I’m a firm believer that live event experiences are almost impossible to replace by technology. Let’s remember that trade is based on trust, and trust is based on relationships, and all these things together gravitate around live events.
If we are talking about B2C events like Festivals, Music, Sports, etc. you would probably agree that nothing can replace a live event fan experience – when you can be part of that tribe in person and experience, touch, feel, listen, and liberate your emotions at that particular venue during that specific moment.
If you agree with this first part of the thesis, please keep reading, and if not, you are probably wasting the next 5 minutes on this article.
Now, the next question is: can technology avoid event cancellations? The short and straightforward answer is, maybe, but each specific situation will be different. Still, in every single case, technology can minimize the impact of any of these dramatic situations for all parties involved.
Let’s talk about ways to minimize the coronavirus situation. There are many great articles and blogs created by the events industry-leading associations like UFI and SISO centralizing the best practices, vital information, and shared knowledge between event organizers and general media, and their new effort with This Show is Open campaign.
There are many event tech tools facilitating instant communication between venues, organizers, exhibitors, and visitors in order to keep them updated on an events latest news, specific actions to minimize costs and investments in case of cancellation and to be sure that customers avoid unnecessary risks if the event chooses to move ahead.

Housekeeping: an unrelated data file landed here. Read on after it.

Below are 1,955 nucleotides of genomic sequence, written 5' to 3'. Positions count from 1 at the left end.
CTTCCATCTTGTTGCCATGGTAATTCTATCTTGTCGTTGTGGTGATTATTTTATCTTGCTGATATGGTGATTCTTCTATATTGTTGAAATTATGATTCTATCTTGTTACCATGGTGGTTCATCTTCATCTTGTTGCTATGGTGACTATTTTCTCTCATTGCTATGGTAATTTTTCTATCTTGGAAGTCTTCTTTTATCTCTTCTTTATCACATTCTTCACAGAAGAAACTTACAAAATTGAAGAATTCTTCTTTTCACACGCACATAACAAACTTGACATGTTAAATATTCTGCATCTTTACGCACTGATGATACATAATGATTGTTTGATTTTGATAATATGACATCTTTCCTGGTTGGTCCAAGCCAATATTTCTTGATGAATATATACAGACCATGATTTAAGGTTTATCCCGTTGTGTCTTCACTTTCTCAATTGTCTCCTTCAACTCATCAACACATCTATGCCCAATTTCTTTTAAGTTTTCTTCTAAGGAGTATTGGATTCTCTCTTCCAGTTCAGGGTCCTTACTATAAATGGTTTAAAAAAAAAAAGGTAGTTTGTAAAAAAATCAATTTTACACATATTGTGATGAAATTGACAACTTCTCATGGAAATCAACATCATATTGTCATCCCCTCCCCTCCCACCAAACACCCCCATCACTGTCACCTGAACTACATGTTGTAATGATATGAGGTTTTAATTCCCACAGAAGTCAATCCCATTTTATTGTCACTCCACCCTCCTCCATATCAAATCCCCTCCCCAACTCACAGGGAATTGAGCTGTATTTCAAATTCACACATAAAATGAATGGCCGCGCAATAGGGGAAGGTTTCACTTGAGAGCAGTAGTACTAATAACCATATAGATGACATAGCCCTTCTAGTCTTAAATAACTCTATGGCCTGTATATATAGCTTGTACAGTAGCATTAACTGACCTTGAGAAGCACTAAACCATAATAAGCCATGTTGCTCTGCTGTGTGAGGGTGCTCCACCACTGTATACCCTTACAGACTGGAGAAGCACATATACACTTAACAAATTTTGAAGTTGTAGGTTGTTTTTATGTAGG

There are also event digital platforms helping exhibitors who were not able to attend the show to participate virtually, showcase products, and coordinate meetings over video calls that will be immediately followed up by face to face meetings as soon as the next event is rescheduled. Technology can facilitate alternative product demos and matchmaking opportunities between buyers and sellers digitally to complement the event cancellation or postponement. The main problem is that most organizers are still not leveraging many of these existing technologies since they are not investing the right amount of time, resources, and money into embracing these existing solutions. Nevertheless, in the middle of a crisis events usually help to restore commerce or bring happiness and entertainment opportunities to all participants, assisting in the economic development of every single city where these events take place.
It’s imperative that the live events industry embrace tech as a savior and not as a challenge. This goes from extreme situations like event cancellations up to improving return of investment to all parties involved and bringing more and better transparency as well as an added value to all industries.